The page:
Types of palpitations

Many people sometimes suffer from palpitations. This may be that the heart beats very fast, or slower, sometimes irregularly or it pounds very hard in your chest. If these palpitations are experienced as unpleasant.


Although there is often no serious illness behind palpitations, people are often very worried when it comes to the heart. Sometimes people feel that their heart skips a beat, sometimes this happens more than once in a row. This is also innocent. There are often no other complaints with these heart skips.
Palpitations do not feel good and if this rhythm disorder affects the pumping capacity of the heart, people may also suffer from dizziness, feel light-headed or faint. If this happens, a doctor must of course be involved. But most arrhythmias do not cause any symptoms unless they are noticed. Being aware of your own heartbeat also often happens in the evenings, when you are sitting quietly on the couch. You have probably also had these arrhythmias during the day, but because you are busy you do not notice them.

Paroxysmal tachycardia (abnormally fast heart rate)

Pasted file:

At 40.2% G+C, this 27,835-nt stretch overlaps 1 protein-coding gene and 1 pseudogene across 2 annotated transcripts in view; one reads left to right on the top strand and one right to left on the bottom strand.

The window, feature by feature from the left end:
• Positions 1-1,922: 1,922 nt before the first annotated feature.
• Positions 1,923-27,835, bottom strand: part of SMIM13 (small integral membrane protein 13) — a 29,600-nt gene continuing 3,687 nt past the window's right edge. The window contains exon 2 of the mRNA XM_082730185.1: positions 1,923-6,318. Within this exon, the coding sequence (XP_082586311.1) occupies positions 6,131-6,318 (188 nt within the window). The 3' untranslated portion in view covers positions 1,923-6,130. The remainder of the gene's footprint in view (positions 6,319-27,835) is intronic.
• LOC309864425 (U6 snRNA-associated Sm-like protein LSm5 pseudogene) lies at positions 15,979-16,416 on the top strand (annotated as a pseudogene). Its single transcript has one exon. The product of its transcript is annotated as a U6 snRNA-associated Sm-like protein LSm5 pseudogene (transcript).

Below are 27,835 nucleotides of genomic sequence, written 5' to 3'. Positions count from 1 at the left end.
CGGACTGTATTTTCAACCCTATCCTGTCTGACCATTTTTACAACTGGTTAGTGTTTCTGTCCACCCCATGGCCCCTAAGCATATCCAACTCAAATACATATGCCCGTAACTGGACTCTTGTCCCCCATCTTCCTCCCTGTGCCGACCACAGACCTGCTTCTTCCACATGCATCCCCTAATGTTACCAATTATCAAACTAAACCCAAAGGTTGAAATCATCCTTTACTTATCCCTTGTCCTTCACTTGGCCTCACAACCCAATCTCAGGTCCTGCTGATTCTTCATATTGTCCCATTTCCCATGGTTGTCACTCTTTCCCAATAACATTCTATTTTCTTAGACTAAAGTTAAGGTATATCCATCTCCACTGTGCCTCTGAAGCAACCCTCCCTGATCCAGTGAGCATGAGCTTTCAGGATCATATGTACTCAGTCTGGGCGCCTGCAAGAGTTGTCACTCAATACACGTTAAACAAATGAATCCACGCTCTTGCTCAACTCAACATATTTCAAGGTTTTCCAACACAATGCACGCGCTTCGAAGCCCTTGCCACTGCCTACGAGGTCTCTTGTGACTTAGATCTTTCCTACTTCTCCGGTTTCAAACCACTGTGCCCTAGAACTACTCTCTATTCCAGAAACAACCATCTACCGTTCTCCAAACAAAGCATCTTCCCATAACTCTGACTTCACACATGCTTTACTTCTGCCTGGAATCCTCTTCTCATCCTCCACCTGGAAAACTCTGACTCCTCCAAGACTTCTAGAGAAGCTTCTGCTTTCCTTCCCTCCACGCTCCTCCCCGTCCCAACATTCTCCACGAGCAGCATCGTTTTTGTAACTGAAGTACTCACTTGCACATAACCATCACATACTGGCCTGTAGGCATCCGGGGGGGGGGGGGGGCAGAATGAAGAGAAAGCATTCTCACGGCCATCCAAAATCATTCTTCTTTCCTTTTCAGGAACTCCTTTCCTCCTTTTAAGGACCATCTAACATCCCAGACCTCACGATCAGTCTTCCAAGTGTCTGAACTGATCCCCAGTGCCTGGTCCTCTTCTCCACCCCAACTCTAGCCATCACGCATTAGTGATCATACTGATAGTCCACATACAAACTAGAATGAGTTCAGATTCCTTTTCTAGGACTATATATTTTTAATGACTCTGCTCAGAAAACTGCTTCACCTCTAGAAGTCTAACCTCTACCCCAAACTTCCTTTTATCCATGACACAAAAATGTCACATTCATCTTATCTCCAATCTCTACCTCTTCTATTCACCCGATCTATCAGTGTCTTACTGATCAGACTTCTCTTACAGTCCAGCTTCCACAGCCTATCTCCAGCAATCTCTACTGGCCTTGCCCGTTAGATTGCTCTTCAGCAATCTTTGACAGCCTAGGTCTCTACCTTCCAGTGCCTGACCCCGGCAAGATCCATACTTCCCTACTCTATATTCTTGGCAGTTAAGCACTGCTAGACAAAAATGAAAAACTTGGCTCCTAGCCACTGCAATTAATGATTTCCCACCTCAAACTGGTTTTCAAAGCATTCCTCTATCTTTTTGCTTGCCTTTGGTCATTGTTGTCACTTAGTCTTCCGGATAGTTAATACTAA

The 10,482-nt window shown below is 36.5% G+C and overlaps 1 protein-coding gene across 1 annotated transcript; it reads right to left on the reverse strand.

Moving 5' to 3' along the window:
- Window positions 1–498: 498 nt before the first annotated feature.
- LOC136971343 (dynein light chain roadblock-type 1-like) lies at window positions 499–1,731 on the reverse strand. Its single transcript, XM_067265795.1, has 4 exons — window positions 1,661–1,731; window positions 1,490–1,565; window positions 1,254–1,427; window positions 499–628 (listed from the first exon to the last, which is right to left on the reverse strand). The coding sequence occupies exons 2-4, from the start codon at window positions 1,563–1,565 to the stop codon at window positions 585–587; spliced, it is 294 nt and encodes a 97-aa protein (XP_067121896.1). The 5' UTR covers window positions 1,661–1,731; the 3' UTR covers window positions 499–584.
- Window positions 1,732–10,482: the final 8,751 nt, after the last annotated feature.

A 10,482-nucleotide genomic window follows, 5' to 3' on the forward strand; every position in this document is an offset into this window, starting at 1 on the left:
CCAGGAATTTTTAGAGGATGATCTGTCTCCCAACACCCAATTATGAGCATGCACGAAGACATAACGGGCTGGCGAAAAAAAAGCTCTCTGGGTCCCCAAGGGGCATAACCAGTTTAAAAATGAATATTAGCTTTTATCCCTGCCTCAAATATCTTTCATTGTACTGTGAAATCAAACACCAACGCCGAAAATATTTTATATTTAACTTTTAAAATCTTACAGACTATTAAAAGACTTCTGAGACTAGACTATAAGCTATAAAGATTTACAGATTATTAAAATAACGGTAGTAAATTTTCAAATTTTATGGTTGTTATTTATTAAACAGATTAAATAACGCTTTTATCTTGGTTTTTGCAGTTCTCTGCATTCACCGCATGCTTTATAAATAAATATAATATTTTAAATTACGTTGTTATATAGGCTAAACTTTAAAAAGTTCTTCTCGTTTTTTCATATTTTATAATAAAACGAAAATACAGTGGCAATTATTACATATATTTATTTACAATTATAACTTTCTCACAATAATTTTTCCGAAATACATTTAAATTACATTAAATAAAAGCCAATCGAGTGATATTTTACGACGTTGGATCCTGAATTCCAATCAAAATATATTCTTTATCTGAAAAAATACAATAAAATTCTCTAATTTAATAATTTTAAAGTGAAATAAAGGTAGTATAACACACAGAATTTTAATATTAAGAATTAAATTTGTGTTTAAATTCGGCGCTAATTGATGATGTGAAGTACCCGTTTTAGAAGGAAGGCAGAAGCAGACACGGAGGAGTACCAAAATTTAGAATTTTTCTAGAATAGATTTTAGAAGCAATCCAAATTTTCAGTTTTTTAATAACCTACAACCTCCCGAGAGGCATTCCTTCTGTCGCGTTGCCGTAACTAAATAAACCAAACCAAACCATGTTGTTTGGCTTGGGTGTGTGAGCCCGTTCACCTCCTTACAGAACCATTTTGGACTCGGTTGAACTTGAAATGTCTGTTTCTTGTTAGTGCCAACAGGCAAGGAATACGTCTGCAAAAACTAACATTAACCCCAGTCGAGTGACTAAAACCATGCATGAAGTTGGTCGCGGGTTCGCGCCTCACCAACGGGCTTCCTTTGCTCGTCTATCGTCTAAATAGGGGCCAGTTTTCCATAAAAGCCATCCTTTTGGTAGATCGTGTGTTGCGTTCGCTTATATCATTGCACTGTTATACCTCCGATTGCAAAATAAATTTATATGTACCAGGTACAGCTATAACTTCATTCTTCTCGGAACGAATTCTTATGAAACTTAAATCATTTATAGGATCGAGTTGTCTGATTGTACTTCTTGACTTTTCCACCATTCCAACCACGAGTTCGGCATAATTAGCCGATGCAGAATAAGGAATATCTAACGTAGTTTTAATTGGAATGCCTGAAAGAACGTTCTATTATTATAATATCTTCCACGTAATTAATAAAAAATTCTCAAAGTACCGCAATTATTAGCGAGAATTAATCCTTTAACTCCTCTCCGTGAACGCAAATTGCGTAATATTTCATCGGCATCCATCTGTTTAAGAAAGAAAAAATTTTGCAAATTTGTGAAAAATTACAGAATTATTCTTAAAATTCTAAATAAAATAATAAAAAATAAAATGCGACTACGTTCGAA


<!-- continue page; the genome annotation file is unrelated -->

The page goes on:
Here the heart rate is often between 160 and 200 beats per minute. This much too fast heartbeat often starts very suddenly and ends just as suddenly. Sometimes it stops after a few minutes, but it can sometimes last for hours. People often suddenly have to urinate a lot after such an attack. If you find yourself having this problem, you might try straining, squatting, sitting, or dipping your face in cold water. Your vagus nerve (tenth cranial nerve) is then stimulated, which sometimes causes the complaints to suddenly stop.

Atrial fibrillation

This is an arrhythmia in which the atria of the heart contract very quickly and uncontrollably, causing the chambers of the heart to also contract faster and less efficiently. The result is an irregular and rapid heartbeat. It gives an unpleasant feeling in the chest. due to the reduced pumping function of the heart, the patient may feel dizzy, weak and short of breath. Atrial fibrillation can cause chest pain or shock, especially in the elderly. A doctor should always be notified here.

Chamber tachycardia

This results in an excessively fast heart rate of at least 120 beats per minute from the chambers of the heart. This arrhythmia usually occurs a few weeks to months after a heart attack. Chamber tachycardias are very common because the pumping function of the heart is inadequate. The heart is no longer properly filled with blood. A ventricular tachycardia can also progress to ventricular fibrillation. This is a form of cardiac arrest. In principle, the heart only vibrates, which means that the blood is not pumped away from the heart properly and therefore the circulation almost comes to a standstill. A doctor must be notified immediately.

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